In target shooting endeavors, “accuracy” has traditionally been viewed on a scale… a shot closer to the center of your target area has been considered “more accurate” than one near the edge. In defensive shooting, accuracy should be seen as a “yes” or “no” proposition: Either the bullet hit your intended target or it did not. If it did not, you can try to determine why, fix the problem and try again. If it did hit the target area, then you have achieved your goal. In defensive shooting, it is much more important to achieve your goal (i.e. hitting your target area) as quickly as possible than it is to obsess over hitting the center of your target area. Of course, defining your target area appropriately is important to the process as well. If you define your target area as an area the size of the center of the typical human chest, you are in the right ballpark for defensive shooting. When you shoot, if you hit that area, you are “accurate”… at that point, improving your skill means getting hits faster, with less effort, not hitting a smaller area.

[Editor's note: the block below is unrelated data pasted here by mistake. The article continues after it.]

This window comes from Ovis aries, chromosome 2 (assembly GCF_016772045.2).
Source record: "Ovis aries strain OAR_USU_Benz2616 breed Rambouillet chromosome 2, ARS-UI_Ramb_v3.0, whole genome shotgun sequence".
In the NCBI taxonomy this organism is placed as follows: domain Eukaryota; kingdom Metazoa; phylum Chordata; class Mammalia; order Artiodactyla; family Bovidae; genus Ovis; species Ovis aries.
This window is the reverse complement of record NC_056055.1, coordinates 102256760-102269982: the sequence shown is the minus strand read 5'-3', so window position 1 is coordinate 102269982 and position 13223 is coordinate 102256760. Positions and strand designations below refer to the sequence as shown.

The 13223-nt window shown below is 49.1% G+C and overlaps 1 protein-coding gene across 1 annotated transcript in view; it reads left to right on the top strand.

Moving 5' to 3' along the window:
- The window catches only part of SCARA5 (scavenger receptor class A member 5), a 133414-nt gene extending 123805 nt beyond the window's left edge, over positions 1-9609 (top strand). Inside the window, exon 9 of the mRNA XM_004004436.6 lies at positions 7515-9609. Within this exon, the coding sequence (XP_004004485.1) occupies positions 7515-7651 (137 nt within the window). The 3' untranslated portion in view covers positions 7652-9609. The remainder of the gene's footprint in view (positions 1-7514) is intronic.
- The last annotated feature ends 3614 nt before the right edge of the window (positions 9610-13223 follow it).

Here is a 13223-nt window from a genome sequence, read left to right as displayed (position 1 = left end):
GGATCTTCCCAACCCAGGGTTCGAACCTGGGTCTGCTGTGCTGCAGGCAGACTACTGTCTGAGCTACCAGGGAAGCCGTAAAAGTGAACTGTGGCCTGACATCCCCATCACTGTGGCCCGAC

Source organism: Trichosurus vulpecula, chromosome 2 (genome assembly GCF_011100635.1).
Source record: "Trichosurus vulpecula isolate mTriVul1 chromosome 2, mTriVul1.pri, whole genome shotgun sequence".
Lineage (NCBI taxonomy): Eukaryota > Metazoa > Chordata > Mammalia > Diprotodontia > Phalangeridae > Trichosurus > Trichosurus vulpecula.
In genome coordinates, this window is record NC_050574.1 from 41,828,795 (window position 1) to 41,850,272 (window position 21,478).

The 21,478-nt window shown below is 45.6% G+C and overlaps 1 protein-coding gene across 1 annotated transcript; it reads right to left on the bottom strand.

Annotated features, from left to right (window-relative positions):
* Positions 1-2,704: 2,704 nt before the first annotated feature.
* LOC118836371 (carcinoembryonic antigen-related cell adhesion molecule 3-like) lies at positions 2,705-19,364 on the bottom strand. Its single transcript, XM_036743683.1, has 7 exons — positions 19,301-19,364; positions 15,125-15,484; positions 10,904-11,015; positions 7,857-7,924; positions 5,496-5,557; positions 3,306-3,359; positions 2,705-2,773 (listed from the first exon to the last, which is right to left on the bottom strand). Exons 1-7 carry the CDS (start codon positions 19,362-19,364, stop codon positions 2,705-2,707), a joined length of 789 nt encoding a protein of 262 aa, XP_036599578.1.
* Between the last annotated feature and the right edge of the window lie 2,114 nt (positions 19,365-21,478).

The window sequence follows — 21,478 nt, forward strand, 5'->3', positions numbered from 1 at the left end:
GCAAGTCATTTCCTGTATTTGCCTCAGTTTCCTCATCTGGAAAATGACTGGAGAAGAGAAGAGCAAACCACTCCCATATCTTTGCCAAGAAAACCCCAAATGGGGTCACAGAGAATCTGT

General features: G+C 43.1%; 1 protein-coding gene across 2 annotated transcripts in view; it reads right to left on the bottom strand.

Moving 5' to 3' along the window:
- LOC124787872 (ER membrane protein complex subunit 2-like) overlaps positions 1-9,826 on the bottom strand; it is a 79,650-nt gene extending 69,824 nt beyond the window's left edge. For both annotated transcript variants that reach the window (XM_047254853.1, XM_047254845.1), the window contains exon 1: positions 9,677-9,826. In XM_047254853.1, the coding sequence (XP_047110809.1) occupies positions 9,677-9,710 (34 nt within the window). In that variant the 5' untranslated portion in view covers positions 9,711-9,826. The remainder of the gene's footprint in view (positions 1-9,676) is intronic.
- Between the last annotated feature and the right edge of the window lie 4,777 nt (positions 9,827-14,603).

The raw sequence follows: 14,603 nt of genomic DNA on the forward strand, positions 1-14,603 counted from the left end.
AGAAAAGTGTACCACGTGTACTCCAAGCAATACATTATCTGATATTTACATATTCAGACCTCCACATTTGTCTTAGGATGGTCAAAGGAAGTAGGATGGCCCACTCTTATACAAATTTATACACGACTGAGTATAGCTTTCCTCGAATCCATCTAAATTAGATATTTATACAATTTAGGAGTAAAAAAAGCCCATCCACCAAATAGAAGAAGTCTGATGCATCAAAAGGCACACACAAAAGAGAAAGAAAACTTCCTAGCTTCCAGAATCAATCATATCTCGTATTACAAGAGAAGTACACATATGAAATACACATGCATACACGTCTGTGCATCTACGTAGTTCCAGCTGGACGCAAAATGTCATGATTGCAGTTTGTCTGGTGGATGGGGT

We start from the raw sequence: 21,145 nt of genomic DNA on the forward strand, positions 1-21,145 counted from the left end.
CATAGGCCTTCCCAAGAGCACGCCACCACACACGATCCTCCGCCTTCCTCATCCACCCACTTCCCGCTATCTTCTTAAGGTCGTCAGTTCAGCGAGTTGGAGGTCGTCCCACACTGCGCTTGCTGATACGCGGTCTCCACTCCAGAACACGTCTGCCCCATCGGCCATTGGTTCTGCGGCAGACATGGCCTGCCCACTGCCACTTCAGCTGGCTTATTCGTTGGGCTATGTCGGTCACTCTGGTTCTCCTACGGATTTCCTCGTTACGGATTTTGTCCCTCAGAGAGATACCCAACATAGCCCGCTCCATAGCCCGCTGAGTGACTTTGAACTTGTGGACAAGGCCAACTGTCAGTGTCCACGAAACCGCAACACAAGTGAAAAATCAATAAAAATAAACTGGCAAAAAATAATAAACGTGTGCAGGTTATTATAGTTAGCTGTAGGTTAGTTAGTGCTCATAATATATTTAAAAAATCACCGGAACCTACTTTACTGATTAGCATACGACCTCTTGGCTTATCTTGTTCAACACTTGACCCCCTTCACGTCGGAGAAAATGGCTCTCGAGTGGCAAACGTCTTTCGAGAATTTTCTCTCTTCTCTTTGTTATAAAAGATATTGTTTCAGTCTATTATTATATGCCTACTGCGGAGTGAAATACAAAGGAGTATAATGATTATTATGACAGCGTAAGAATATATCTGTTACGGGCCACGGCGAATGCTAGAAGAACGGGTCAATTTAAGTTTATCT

Rob Pincus and Deryck Poole work with a student on the range to improve his ability to adjust his Balance of Speed & Precision to the target size and distance while in the middle of any handgun shooting drills. Too often, students get conditioned to fire at one particular pace. See other videos in our…Watch Now >>
Rob Pincus and Deryck Poole work with a student on the range to refine his shooting position. Whenever you are training for defensive shooting, you should try to maintain a natural and neutral stance with your feet about equidistant from the target and your weight forward. Related videos: Problem Solving on the Range: Realistic Engagement…Watch Now >>
Brain Sabol discusses the importance of defensive firearms training for a 360 degree world, even on a typical square range. Brian offers some ideas for how you can train more realistically even when your live-fire options don’t include 360 degrees.Watch Now >>